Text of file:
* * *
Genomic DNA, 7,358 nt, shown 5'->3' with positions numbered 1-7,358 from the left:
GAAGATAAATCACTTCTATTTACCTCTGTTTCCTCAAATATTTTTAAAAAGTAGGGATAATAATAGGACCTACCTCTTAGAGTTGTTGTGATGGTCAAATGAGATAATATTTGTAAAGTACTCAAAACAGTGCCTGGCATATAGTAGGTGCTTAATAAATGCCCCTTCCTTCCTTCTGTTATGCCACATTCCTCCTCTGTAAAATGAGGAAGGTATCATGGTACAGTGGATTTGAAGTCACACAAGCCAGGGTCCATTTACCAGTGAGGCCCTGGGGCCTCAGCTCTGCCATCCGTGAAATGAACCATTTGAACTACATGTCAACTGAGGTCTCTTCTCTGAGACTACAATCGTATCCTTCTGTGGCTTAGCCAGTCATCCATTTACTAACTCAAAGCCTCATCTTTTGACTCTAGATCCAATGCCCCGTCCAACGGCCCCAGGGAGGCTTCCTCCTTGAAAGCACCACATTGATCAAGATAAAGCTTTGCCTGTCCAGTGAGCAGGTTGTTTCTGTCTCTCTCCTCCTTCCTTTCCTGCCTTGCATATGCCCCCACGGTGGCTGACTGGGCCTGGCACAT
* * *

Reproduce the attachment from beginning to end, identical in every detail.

Genomic DNA, 7,358 nt, shown 5'->3' with positions numbered 1-7,358 from the left:
GAAGATAAATCACTTCTATTTACCTCTGTTTCCTCAAATATTTTTAAAAAGTAGGGATAATAATAGGACCTACCTCTTAGAGTTGTTGTGATGGTCAAATGAGATAATATTTGTAAAGTACTCAAAACAGTGCCTGGCATATAGTAGGTGCTTAATAAATGCCCCTTCCTTCCTTCTGTTATGCCACATTCCTCCTCTGTAAAATGAGGAAGGTATCATGGTACAGTGGATTTGAAGTCACACAAGCCAGGGTCCATTTACCAGTGAGGCCCTGGGGCCTCAGCTCTGCCATCCGTGAAATGAACCATTTGAACTACATGTCAACTGAGGTCTCTTCTCTGAGACTACAATCGTATCCTTCTGTGGCTTAGCCAGTCATCCATTTACTAACTCAAAGCCTCATCTTTTGACTCTAGATCCAATGCCCCGTCCAACGGCCCCAGGGAGGCTTCCTCCTTGAAAGCACCACATTGATCAAGATAAAGCTTTGCCTGTCCAGTGAGCAGGTTGTTTCTGTCTCTCTCCTCCTTCCTTTCCTGCCTTGCATATGCCCCCACGGTGGCTGACTGGGCCTGGCACAT